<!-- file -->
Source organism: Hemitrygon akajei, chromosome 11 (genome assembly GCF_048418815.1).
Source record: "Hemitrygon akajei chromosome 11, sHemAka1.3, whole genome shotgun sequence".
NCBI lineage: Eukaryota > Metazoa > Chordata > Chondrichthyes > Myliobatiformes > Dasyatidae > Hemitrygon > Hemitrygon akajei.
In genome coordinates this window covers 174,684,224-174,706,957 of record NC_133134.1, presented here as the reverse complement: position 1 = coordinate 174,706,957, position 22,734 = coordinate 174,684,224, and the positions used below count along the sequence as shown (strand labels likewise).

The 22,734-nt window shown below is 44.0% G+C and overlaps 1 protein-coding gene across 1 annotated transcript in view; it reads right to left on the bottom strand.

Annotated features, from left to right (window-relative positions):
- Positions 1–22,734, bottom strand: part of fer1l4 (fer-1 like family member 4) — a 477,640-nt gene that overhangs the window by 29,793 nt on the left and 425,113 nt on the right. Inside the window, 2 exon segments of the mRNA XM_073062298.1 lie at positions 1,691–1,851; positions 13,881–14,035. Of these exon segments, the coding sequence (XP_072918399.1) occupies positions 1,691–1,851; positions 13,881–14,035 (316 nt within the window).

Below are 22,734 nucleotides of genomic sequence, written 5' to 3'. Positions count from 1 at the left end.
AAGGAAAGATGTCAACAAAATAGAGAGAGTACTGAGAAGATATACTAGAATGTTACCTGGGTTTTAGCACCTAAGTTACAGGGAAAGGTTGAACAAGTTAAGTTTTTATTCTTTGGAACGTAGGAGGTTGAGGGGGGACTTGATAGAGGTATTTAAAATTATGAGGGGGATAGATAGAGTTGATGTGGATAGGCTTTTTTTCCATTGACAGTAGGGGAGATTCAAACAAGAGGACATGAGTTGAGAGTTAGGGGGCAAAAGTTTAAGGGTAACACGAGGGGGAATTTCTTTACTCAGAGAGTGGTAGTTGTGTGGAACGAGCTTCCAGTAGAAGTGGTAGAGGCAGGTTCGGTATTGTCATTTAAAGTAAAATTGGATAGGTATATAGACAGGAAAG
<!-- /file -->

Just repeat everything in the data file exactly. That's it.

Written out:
Source organism: Hemitrygon akajei, chromosome 11 (genome assembly GCF_048418815.1).
Source record: "Hemitrygon akajei chromosome 11, sHemAka1.3, whole genome shotgun sequence".
NCBI lineage: Eukaryota > Metazoa > Chordata > Chondrichthyes > Myliobatiformes > Dasyatidae > Hemitrygon > Hemitrygon akajei.
In genome coordinates this window covers 174,684,224-174,706,957 of record NC_133134.1, presented here as the reverse complement: position 1 = coordinate 174,706,957, position 22,734 = coordinate 174,684,224, and the positions used below count along the sequence as shown (strand labels likewise).

The 22,734-nt window shown below is 44.0% G+C and overlaps 1 protein-coding gene across 1 annotated transcript in view; it reads right to left on the bottom strand.

Annotated features, from left to right (window-relative positions):
- Positions 1–22,734, bottom strand: part of fer1l4 (fer-1 like family member 4) — a 477,640-nt gene that overhangs the window by 29,793 nt on the left and 425,113 nt on the right. Inside the window, 2 exon segments of the mRNA XM_073062298.1 lie at positions 1,691–1,851; positions 13,881–14,035. Of these exon segments, the coding sequence (XP_072918399.1) occupies positions 1,691–1,851; positions 13,881–14,035 (316 nt within the window).

Below are 22,734 nucleotides of genomic sequence, written 5' to 3'. Positions count from 1 at the left end.
AAGGAAAGATGTCAACAAAATAGAGAGAGTACTGAGAAGATATACTAGAATGTTACCTGGGTTTTAGCACCTAAGTTACAGGGAAAGGTTGAACAAGTTAAGTTTTTATTCTTTGGAACGTAGGAGGTTGAGGGGGGACTTGATAGAGGTATTTAAAATTATGAGGGGGATAGATAGAGTTGATGTGGATAGGCTTTTTTTCCATTGACAGTAGGGGAGATTCAAACAAGAGGACATGAGTTGAGAGTTAGGGGGCAAAAGTTTAAGGGTAACACGAGGGGGAATTTCTTTACTCAGAGAGTGGTAGTTGTGTGGAACGAGCTTCCAGTAGAAGTGGTAGAGGCAGGTTCGGTATTGTCATTTAAAGTAAAATTGGATAGGTATATAGACAGGAAAG